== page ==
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Proposition: Definition of Real Numbers

Let \((x_n)_{n\in\mathbb N}\), \((y_n)_{n\in\mathbb N}\) be rational Cauchy sequences. We call them equivalent, if their difference is convergent to \(0\), formally

The relation “\(\sim\)” defined above is an equivalence relation, i.e. for a given rational Cauchy sequence \((x_n)_{n\in\mathbb N}\) we can consider a whole set of rational Cauchy sequences \((y_n)_{n\in\mathbb N}\) equivalent to \((x_n)_{n\in\mathbb N}\):

\[x:=\{(y_n)_{n\in\mathbb N}\text{ is a rational Cauchy sequence},~ (y_n)_{n\in\mathbb N}\sim (x_n)_{n\in\mathbb N}\}\quad\quad ( * )\]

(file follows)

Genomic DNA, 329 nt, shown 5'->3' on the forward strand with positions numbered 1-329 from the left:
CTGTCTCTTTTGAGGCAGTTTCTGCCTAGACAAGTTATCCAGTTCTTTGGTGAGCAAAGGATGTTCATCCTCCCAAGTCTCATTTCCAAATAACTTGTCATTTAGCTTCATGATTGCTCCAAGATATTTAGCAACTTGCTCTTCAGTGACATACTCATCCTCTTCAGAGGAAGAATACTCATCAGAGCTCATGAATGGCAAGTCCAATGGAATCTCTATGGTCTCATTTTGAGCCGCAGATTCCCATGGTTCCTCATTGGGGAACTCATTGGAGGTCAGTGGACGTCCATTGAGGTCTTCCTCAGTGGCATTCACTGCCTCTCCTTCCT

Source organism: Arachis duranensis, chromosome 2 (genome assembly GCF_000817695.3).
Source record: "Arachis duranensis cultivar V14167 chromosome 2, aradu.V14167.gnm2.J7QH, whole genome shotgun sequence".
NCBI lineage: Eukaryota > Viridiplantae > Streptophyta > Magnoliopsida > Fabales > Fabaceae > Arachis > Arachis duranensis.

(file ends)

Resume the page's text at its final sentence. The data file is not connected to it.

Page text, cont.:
The set^{1} \(x\) is called a real number, and the rational Cauchy sequence \((x_n)_{n\in\mathbb N}\) is called a representation^{2} of the real number. The set of all real numbers is denoted by \(\mathbb R\).

For practical purposes, \( ( * ) \) it equivalent with the notation

\[x:=(x_n)_{n\in\mathbb N} + I, \]
where \(I\) is the set of all rational sequences convergent to \(0\).

^{1} Please note that real numbers are in fact sets.

^{2} This has very important practical consequences, in particular it means that the same real number can be represented in many ways, especially in any numeral system (e.g. decimal or binary).